Furthermore, Bitcoin offers its owners much greater identity theft protection than banking and credit cards since the customer’s real name and address are never used. Instead, each Bitcoin owner is identified by a series of 26-35 letters and numbers that represent their address on the blockchain. This address cannot be accessed unless a special digital password – known as a “private key” – is used to initiate and validate the transaction. An example of how secure this is would be this: it would take a hacker over 10 billion years to break into your Bitcoin account. Financial institutions are hacked many times every single day.
How Can You Get Bitcoin?
1. Bitcoin ATMs and Exchanges
A simple way to purchase Bitcoin would be to head to a Bitcoin ATM (they are scattered in cities across the world) and to use your debit card or hard cash (in any currency) to purchase some Bitcoin.
2. Sell products/services for crypto
Another way includes selling products and services and accepting payment in Bitcoin. You would just need to set up your digital wallet for people to forward the Bitcoin to you.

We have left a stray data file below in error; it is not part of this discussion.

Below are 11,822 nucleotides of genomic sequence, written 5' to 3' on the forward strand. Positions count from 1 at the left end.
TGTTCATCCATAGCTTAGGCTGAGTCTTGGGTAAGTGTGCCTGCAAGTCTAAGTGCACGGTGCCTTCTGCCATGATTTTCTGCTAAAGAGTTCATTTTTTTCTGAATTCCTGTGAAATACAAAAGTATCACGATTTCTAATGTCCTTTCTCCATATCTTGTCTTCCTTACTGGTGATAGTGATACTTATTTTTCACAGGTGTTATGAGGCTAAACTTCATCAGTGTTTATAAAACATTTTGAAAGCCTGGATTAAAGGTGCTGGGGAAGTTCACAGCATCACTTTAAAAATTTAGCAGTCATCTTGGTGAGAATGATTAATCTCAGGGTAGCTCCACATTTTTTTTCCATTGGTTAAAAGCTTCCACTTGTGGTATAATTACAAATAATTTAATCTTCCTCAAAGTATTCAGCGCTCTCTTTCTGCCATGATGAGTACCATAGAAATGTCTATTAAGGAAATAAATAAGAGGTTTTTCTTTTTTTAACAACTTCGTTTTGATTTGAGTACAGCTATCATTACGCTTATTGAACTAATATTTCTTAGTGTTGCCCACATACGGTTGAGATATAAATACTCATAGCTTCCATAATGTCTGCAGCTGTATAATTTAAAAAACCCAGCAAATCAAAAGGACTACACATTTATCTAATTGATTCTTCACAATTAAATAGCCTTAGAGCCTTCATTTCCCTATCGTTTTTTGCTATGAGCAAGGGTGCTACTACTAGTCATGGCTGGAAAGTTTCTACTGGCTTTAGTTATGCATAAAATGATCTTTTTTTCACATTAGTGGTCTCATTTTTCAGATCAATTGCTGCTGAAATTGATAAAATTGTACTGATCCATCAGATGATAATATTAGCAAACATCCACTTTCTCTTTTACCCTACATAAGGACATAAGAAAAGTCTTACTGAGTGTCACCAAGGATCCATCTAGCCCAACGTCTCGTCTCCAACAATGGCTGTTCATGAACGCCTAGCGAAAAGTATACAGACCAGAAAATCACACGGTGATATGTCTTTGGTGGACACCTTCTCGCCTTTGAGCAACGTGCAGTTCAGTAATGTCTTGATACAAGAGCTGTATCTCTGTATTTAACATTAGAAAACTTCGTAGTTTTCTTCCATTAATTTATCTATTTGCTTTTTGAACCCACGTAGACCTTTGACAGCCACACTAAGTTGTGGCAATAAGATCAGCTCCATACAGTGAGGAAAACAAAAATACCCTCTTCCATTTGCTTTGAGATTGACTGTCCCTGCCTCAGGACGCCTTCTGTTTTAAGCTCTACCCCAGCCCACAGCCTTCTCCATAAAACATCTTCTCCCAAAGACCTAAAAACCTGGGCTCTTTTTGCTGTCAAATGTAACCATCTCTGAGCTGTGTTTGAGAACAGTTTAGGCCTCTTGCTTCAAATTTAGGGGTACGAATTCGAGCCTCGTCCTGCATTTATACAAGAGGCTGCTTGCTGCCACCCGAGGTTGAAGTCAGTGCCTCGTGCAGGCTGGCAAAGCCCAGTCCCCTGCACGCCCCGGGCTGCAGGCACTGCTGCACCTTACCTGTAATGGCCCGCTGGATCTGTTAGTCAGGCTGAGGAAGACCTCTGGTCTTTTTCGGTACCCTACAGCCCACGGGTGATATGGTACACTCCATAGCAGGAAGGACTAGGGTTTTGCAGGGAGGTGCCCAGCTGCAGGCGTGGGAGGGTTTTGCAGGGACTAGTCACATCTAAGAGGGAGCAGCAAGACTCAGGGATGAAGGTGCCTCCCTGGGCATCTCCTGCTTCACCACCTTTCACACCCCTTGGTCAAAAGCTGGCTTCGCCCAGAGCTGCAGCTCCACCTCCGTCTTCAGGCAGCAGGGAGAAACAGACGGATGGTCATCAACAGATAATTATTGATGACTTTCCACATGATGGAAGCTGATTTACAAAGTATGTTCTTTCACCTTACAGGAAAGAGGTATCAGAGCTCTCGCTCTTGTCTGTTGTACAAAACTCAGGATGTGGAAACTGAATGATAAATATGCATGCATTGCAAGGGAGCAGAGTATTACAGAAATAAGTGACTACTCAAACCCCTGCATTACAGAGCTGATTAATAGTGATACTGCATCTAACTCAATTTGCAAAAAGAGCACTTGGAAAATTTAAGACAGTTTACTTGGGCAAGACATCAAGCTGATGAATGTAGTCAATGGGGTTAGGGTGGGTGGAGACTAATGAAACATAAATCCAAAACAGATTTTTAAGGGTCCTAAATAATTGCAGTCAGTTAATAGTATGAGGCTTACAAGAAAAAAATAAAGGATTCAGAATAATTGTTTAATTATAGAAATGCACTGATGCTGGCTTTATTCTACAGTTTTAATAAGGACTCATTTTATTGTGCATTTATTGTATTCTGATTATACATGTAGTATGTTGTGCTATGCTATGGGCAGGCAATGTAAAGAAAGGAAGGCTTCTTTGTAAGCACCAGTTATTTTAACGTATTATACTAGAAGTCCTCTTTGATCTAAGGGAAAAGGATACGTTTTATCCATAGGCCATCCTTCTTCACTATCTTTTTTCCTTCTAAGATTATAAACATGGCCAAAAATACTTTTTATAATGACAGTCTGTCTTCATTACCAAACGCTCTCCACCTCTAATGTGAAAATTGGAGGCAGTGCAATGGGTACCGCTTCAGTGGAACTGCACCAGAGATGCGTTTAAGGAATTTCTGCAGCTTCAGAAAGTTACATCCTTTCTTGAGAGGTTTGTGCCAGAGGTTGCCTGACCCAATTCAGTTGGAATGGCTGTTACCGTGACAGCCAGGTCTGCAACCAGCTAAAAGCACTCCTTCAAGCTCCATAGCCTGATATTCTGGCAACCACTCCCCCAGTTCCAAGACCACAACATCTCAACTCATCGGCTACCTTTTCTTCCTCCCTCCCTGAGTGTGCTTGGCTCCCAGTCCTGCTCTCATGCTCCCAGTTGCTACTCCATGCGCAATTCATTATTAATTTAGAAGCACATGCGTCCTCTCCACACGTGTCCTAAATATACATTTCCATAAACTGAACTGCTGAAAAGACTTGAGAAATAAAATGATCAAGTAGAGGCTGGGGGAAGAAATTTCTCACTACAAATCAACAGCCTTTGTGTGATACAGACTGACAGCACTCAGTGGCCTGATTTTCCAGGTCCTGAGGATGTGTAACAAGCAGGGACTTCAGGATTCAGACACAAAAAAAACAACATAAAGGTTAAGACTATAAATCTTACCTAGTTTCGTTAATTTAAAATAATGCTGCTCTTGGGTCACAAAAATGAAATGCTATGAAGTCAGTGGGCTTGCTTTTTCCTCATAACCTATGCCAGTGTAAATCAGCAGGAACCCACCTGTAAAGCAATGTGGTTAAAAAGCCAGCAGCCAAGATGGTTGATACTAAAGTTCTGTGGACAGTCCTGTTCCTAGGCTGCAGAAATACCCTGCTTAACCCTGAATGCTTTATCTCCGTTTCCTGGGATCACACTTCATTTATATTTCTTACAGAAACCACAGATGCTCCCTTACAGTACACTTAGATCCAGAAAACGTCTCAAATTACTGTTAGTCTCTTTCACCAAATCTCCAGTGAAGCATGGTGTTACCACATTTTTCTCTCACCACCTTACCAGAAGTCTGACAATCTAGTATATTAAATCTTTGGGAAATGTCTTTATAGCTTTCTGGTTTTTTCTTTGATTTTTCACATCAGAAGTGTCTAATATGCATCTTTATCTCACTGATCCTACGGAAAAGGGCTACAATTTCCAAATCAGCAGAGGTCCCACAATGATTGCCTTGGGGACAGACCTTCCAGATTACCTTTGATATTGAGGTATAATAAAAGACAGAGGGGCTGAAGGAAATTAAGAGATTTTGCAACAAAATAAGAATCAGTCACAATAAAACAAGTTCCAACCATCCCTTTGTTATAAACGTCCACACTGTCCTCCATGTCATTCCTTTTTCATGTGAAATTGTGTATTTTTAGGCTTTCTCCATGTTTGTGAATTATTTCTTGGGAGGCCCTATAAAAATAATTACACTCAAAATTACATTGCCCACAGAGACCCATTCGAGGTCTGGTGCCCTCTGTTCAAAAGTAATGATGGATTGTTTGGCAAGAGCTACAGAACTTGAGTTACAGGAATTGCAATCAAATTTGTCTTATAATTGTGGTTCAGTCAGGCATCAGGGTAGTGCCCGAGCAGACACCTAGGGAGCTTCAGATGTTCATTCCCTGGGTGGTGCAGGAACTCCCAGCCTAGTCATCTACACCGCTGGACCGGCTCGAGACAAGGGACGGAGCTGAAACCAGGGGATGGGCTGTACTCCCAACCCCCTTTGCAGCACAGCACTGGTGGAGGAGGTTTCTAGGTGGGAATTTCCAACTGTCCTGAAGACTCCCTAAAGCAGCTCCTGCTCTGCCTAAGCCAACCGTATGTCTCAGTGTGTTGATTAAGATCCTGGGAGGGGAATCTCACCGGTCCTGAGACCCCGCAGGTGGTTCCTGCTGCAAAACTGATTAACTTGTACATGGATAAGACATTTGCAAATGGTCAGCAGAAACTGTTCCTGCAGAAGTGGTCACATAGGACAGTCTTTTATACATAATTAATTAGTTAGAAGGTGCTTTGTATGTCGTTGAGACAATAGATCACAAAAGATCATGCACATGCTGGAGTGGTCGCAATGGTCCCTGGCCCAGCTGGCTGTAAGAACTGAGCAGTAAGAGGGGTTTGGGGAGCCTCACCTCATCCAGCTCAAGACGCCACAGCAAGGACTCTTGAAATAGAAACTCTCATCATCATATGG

3. Or you can mine Bitcoin.
Mining for Bitcoin (think of it similar to mining for gold) means setting up your computer(s) to solve complex equations and get rewarded with Bitcoin in return. Mining is not as simple as it sounds since it requires heavy-duty high functioning computers that could end up running high electricity bills.
Why is Bitcoin Valuable?
Simply put, Bitcoin is valuable because people are willing to trade good and services for it. Much like the Aztecs of Mezoamerica decided that cocoa beans were valuable enough to trade (with 100 beans buying you a hen!), our current events determine that Bitcoin is indeed valuable.